Eventually, the effects of climate change, far from being limited to individual plants, could percolate throughout entire ecosystems. If springs become warmer, as predicted, the crop-growing season will expand. Insects and pests, thriving in warmer winters, will reproduce more frequently and spread more rapidly. Many, in fact, are proliferating already, as reflected in reports of abnormally high rates of disease outbreaks in the western half of the United States. Higher temperatures also are usually accompanied by declining rainfall, threatening to slowly transform once lush areas into arid expanses. At the same time, droughts and heavy isolated rainfalls could become more numerous.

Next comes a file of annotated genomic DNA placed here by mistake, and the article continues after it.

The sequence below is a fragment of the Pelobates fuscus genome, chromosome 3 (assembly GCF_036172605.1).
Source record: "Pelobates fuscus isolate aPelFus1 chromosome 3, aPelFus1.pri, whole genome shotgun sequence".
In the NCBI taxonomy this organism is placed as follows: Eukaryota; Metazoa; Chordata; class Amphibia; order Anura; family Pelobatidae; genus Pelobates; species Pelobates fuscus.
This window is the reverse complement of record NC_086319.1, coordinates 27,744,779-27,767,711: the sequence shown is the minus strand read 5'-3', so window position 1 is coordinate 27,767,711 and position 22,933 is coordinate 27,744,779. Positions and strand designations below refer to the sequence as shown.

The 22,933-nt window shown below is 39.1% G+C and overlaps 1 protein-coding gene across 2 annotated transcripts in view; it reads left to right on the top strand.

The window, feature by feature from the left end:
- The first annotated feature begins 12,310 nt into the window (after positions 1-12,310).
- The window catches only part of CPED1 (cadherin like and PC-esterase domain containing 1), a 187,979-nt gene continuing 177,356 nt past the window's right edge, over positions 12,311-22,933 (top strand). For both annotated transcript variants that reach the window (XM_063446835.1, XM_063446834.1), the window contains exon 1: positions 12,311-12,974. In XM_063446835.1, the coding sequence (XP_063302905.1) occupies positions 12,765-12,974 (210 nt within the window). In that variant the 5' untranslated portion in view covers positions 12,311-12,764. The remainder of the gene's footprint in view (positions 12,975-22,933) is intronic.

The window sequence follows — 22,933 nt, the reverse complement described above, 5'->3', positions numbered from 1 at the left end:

For all the criticism that has been piled upon the $300 billion farm bill that Congress recently passed over President Bush's veto, the bill does include many provisions that pertain directly to concerns cited in the new report. Fruit and vegetable growers, for instance, will receive millions of dollars of new funding for research on pest and disease resistance.